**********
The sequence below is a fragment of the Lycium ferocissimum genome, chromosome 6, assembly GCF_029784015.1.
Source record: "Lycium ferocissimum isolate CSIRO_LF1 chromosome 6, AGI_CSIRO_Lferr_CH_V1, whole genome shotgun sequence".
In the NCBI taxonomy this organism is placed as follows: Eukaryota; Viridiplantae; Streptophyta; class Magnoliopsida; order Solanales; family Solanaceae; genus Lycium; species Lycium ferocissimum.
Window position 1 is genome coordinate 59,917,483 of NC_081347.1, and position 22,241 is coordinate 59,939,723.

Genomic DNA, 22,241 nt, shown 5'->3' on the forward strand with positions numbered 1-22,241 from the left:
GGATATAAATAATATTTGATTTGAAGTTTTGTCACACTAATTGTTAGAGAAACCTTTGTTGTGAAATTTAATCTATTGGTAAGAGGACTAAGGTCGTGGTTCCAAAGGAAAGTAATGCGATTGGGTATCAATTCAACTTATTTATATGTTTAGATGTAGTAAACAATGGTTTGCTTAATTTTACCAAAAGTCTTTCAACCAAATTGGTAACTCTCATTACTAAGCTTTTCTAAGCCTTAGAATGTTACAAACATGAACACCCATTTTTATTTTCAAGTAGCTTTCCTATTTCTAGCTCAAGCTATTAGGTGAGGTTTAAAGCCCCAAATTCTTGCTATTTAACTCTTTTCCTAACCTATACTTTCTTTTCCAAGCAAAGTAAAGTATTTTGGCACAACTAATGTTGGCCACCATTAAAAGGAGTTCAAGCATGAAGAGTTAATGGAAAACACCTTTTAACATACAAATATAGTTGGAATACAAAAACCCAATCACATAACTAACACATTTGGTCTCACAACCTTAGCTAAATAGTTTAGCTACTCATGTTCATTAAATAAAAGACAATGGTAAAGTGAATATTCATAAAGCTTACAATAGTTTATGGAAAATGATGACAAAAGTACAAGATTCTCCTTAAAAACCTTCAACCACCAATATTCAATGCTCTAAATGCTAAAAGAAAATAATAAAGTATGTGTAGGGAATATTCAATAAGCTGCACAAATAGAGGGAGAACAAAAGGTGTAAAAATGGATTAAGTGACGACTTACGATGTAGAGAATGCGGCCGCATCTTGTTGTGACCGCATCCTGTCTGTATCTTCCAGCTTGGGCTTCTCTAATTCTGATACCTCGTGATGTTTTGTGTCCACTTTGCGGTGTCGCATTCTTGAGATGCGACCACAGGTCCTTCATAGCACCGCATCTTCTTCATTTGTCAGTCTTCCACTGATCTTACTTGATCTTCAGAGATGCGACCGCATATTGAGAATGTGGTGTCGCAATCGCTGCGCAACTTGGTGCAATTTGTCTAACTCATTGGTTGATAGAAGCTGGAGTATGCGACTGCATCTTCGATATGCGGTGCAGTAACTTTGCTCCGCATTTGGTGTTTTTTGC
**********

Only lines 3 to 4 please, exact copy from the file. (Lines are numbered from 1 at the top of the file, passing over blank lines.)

In the NCBI taxonomy this organism is placed as follows: Eukaryota; Viridiplantae; Streptophyta; class Magnoliopsida; order Solanales; family Solanaceae; genus Lycium; species Lycium ferocissimum.
Window position 1 is genome coordinate 59,917,483 of NC_081347.1, and position 22,241 is coordinate 59,939,723.